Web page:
Seconding DingoMutt: never give informal grades. Refer them to the grading rubric (if there is one).
posted by media_itoku at 9:23 PM on February 15, 2011 [1 favorite]

Ah yes, the eerie silence. After a tutoring a few different classes, it won't bother you. You might even find yourself, as I did, making jokes about how nobody ever has questions in tutorials and yet nobody ever gets 100% in their exams either. But until then you will indeed find it quite disconcerting.

Initially, I used to tell my students that there were no stupid questions and that if they didn't understand something then they could be rest assured that most of their class wouldn't understand it either. That had a little success, but not much.

What worked out much better for me were two things. Firstly, I would emphasise that they would be graded on class participation (in my case, this had the added benefit of actually being true). Students love easy grades, so when you tell them that all they have to do is make some minimal contribution each week they'll usually comply. Secondly, I spent some time beforehand generating a list of pre-prepared questions. Things which I thought they should know and/or were relevant to the tutorial in question. I would threaten to bring them out and drill them if nobody had any questions, and then proceed to do exactly that when the silence continued. Thus, when nobody said anything, I had a back-up. This will help you keep your composure and keep up the impression that you know exactly what you're doing and how to handle the tutorial. Nobody wants a tutor who can't take control of the room.

I'm sure you'll do fine ;-)
posted by kisch mokusch at 4:41 AM on February 16, 2011

One of the most useful pieces of advice I've ever been given:
Once you're standing in front of them and talking, they believe you know everything.
And it's works. (Unless you absolutely blunder), they automatically assume you are qualified to be there, know everything about the topic. That helped me a lot over my insecurities.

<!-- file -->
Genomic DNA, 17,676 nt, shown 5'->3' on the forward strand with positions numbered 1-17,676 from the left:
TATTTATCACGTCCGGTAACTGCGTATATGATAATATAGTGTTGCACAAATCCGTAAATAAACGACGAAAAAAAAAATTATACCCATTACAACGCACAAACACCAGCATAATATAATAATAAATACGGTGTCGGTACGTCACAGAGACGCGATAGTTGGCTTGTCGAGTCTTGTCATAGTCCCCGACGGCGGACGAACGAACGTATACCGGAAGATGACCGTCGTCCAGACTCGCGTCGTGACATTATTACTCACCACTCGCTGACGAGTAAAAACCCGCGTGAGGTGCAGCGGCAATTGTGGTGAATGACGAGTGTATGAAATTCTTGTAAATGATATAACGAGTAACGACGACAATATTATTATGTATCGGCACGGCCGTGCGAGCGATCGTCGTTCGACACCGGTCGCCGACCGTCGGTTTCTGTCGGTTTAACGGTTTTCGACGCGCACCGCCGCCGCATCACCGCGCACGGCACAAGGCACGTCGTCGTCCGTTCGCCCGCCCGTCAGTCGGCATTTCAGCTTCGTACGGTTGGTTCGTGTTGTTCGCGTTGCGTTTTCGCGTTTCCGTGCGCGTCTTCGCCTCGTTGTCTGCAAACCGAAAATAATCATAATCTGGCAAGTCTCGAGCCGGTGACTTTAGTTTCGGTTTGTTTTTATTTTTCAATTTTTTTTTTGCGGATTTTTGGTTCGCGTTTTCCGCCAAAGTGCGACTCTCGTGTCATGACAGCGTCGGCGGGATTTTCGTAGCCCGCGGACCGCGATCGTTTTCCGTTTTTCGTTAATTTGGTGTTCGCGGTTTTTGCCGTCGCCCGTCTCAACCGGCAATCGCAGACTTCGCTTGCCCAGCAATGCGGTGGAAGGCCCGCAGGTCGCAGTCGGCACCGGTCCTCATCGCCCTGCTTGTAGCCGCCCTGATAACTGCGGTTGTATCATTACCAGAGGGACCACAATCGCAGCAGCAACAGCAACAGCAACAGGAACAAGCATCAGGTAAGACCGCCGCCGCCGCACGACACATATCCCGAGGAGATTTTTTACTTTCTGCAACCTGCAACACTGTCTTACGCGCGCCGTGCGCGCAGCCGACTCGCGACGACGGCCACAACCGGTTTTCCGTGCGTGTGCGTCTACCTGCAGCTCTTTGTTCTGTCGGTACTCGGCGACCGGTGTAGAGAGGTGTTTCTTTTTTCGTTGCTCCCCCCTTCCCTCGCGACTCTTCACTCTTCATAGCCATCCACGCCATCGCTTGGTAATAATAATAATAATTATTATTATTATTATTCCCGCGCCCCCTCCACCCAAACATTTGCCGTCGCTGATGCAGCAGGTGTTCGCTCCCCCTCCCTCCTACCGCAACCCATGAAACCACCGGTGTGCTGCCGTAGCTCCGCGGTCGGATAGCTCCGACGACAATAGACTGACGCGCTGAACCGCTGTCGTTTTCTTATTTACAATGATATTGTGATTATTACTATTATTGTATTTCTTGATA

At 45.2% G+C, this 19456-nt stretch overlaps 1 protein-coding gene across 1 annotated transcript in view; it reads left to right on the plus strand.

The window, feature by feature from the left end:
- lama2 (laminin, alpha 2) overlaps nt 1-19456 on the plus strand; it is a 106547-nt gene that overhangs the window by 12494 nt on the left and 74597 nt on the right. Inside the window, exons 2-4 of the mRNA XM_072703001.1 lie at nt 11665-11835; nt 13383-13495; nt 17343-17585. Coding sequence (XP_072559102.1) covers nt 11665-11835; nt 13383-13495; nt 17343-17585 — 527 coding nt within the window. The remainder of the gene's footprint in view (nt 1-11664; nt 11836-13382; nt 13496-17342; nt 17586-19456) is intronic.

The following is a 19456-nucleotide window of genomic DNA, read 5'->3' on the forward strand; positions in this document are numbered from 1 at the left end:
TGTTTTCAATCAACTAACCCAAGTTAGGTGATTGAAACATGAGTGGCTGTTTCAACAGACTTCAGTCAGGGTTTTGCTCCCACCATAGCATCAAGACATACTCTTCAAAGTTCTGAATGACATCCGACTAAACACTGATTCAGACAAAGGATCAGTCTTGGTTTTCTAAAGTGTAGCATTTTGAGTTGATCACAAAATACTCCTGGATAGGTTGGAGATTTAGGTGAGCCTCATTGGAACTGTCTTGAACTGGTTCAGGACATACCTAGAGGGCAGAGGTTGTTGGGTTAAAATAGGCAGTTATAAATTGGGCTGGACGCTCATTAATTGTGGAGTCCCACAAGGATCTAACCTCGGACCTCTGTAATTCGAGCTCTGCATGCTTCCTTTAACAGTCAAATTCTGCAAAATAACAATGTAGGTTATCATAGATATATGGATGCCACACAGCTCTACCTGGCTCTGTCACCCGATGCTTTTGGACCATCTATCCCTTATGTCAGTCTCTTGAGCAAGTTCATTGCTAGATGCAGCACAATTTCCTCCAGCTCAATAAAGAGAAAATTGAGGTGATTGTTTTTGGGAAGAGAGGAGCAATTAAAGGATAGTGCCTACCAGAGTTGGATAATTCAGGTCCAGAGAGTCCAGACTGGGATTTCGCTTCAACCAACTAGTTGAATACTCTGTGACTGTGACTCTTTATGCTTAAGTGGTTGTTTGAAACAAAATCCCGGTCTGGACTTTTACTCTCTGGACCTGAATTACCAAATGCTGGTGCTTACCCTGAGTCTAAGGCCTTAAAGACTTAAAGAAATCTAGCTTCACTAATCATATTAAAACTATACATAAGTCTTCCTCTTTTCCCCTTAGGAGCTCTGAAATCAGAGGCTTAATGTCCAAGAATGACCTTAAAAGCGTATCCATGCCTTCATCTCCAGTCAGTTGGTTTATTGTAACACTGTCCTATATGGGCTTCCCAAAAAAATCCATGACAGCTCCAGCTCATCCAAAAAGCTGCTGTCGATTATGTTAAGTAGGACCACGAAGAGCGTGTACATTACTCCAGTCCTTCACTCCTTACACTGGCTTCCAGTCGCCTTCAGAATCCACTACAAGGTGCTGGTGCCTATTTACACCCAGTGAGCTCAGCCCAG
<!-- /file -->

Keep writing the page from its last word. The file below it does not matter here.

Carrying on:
Preparation will make you feel more confident, but don't overdo it. It's a job, not your life.

Always be ahead one week in your preparation, if possible. Shit happens.

If shit happens (people not respecting you, people harrassing you about grades,..), talk to a supervisor as soon as possible. Things get worse, not better.

As stated above: You do not know about the grades, you do not know what is >not< on the exam, and if they complain about anything, it's "policy" and not your fault.

Talk to your fellow tutors.

If you want to do something extra - give good feedback to your supervisor. Create a word document, write down the date, and quickly jot down what kind of exercises / instructions didn't work, what was easy or difficult for the students, and what was unclear from the material.
Don't make a drama out of it, don't be a know-it-all, just send them that file at the end of the semester with a short description.
However, if the lecture hasn't changed for years, you could step on some toes.

Consider handing out sheets at the end of a session:
What was the muddiest point today? (Hmm.. I'm from a technical subject. Google classroom assessment techniques, and find something that suits you and your style.)

I started giving out these feedback sheets around midterm when I was a TA (and still do):
What do I do that helps your learning? What do I do that hinders your learning? Give me one piece of advice on how I could improve this class.
Ignore single bad comments - work on things that are written down there by a statistically significant number of students.
posted by mathemagician at 4:54 AM on February 16, 2011

Response by poster: Thanks everyone, for the links supplied and all the helpful tips. Much appreciated.
posted by New England Cultist at 10:56 AM on February 16, 2011